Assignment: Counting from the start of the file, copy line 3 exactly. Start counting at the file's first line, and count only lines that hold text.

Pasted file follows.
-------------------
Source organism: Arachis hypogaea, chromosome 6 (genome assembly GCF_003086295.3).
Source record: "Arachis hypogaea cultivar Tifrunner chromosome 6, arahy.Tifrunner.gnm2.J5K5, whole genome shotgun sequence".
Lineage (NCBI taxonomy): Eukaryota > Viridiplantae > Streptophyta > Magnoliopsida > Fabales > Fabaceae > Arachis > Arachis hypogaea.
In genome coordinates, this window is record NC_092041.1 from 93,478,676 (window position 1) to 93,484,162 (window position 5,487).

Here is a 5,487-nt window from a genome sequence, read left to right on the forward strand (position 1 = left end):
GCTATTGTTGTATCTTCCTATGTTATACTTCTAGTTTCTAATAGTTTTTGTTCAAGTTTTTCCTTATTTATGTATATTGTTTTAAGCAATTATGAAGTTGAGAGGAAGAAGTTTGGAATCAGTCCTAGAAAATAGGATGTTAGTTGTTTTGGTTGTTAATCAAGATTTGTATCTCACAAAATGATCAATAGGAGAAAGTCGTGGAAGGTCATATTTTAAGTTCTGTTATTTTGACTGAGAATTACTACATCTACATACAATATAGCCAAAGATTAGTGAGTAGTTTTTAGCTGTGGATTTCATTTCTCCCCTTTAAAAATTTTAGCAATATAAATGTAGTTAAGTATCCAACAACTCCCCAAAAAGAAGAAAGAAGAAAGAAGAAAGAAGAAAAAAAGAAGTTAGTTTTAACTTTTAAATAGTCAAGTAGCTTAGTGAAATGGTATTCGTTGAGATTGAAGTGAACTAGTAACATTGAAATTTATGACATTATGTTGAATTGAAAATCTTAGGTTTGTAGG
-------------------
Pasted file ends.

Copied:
Lineage (NCBI taxonomy): Eukaryota > Viridiplantae > Streptophyta > Magnoliopsida > Fabales > Fabaceae > Arachis > Arachis hypogaea.